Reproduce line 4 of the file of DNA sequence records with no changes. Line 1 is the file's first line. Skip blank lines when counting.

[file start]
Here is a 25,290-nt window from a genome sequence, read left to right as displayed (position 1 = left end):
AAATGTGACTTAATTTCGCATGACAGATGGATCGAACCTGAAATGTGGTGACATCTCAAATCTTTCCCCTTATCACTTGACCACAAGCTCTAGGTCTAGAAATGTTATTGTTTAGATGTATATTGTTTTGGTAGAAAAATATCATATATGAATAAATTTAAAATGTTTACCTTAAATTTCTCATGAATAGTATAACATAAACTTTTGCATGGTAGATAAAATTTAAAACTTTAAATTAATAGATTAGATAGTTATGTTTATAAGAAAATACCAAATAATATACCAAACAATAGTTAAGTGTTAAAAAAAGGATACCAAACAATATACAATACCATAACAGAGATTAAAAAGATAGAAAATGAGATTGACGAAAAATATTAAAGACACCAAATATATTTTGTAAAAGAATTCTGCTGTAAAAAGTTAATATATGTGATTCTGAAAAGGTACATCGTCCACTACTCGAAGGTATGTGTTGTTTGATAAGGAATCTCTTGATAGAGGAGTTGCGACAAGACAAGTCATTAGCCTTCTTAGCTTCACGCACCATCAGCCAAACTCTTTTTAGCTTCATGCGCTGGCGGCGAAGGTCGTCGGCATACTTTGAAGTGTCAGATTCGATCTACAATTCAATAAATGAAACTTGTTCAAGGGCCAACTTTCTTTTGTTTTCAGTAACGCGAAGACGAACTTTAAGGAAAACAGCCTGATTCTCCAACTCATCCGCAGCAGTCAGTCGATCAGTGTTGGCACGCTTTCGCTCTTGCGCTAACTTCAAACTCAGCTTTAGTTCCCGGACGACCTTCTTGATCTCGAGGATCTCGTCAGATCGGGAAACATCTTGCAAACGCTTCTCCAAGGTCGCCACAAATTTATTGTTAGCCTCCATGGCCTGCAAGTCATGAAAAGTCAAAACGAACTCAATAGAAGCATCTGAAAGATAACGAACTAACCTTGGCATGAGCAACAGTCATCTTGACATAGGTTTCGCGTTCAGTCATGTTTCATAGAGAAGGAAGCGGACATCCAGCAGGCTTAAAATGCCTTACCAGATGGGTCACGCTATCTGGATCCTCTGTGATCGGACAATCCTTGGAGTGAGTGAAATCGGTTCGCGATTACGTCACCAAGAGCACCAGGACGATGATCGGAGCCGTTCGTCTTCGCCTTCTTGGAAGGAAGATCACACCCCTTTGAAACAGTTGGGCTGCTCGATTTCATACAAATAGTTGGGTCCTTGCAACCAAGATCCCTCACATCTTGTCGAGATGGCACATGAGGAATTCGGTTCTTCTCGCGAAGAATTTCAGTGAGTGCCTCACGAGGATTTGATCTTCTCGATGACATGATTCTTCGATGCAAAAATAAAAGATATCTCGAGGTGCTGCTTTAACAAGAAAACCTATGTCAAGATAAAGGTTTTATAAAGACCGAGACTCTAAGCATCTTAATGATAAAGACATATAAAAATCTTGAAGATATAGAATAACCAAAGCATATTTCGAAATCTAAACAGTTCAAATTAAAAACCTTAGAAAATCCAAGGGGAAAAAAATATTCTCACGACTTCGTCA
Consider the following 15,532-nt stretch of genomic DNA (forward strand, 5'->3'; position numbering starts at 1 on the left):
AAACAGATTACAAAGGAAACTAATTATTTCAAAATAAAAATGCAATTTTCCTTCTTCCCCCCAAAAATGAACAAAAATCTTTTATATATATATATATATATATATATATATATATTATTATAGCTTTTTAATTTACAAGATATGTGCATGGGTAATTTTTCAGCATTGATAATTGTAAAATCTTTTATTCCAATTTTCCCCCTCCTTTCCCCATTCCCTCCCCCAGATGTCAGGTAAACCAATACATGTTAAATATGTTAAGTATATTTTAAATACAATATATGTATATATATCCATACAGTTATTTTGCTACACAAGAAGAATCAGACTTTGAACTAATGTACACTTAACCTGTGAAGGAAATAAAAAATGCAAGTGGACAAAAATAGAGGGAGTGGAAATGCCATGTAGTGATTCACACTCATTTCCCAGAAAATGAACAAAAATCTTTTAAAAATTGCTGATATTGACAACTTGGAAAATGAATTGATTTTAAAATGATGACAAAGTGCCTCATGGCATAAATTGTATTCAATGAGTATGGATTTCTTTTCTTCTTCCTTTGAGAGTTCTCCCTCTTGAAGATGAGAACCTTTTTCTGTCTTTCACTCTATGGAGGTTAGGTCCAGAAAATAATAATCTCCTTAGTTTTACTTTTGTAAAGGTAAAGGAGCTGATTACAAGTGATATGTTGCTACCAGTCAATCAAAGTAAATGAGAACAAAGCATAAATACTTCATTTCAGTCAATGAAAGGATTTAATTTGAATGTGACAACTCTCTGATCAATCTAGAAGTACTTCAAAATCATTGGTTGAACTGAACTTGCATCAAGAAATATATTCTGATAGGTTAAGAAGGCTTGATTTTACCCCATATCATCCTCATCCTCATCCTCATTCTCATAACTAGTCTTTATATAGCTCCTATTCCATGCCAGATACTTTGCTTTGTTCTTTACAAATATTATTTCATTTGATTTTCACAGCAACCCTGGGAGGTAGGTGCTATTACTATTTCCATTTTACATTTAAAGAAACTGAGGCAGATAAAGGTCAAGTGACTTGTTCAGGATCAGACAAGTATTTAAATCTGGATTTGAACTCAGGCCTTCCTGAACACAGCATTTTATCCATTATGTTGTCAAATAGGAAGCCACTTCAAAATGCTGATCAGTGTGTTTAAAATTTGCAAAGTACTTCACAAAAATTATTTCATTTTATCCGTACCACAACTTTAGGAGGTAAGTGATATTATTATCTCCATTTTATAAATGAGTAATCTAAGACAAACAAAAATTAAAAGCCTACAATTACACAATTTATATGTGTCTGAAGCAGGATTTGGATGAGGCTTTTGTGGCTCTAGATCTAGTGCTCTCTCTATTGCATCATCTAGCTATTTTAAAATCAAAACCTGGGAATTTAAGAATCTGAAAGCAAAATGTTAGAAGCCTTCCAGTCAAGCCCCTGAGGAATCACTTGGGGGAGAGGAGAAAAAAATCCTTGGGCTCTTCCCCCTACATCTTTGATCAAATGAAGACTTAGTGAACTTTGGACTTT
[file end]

AAACAGATTACAAAGGAAACTAATTATTTCAAAATAAAAATGCAATTTTCCTTCTTCCCCCCAAAAATGAACAAAAATCTTTTATATATATATATATATATATATATATATATATTATTATAGCTTTTTAATTTACAAGATATGTGCATGGGTAATTTTTCAGCATTGATAATTGTAAAATCTTTTATTCCAATTTTCCCCCTCCTTTCCCCATTCCCTCCCCCAGATGTCAGGTAAACCAATACATGTTAAATATGTTAAGTATATTTTAAATACAATATATGTATATATATCCATACAGTTATTTTGCTACACAAGAAGAATCAGACTTTGAACTAATGTACACTTAACCTGTGAAGGAAATAAAAAATGCAAGTGGACAAAAATAGAGGGAGTGGAAATGCCATGTAGTGATTCACACTCATTTCCCAGAAAATGAACAAAAATCTTTTAAAAATTGCTGATATTGACAACTTGGAAAATGAATTGATTTTAAAATGATGACAAAGTGCCTCATGGCATAAATTGTATTCAATGAGTATGGATTTCTTTTCTTCTTCCTTTGAGAGTTCTCCCTCTTGAAGATGAGAACCTTTTTCTGTCTTTCACTCTATGGAGGTTAGGTCCAGAAAATAATAATCTCCTTAGTTTTACTTTTGTAAAGGTAAAGGAGCTGATTACAAGTGATATGTTGCTACCAGTCAATCAAAGTAAATGAGAACAAAGCATAAATACTTCATTTCAGTCAATGAAAGGATTTAATTTGAATGTGACAACTCTCTGATCAATCTAGAAGTACTTCAAAATCATTGGTTGAACTGAACTTGCATCAAGAAATATATTCTGATAGGTTAAGAAGGCTTGATTTTACCCCATATCATCCTCATCCTCATCCTCATTCTCATAACTAGTCTTTATATAGCTCCTATTCCATGCCAGATACTTTGCTTTGTTCTTTACAAATATTATTTCATTTGATTTTCACAGCAACCCTGGGAGGTAGGTGCTATTACTATTTCCATTTTACATTTAAAGAAACTGAGGCAGATAAAGGTCAAGTGACTTGTTCAGGATCAGACAAGTATTTAAATCTGGATTTGAACTCAGGCCTTCCTGAACACAGCATTTTATCCATTATGTTGTCAAATAGGAAGCCACTTCAAAATGCTGATCAGTGTGTTTAAAATTTGCAAAGTACTTCACAAAAATTATTTCATTTTATCCGTACCACAACTTTAGGAGGTAAGTGATATTATTATCTCCATTTTATAAATGAGTAATCTAAGACAAACAAAAATTAAAAGCCTACAATTACACAATTTATATGTGTCTGAAGCAGGATTTGGATGAGGCTTTTGTGGCTCTAGATCTAGTGCTCTCTCTATTGCATCATCTAGCTATTTTAAAATCAAAACCTGGGAATTTAAGAATCTGAAAGCAAAATGTTAGAAGCCTTCCAGTCAAGCCCCTGAGGAATCACTTGGGGGAGAGGAGAAAAAAATCCTTGGGCTCTTCCCCCTACATCTTTGATCAAATGAAGACTTAGTGAACTTTGGACTTT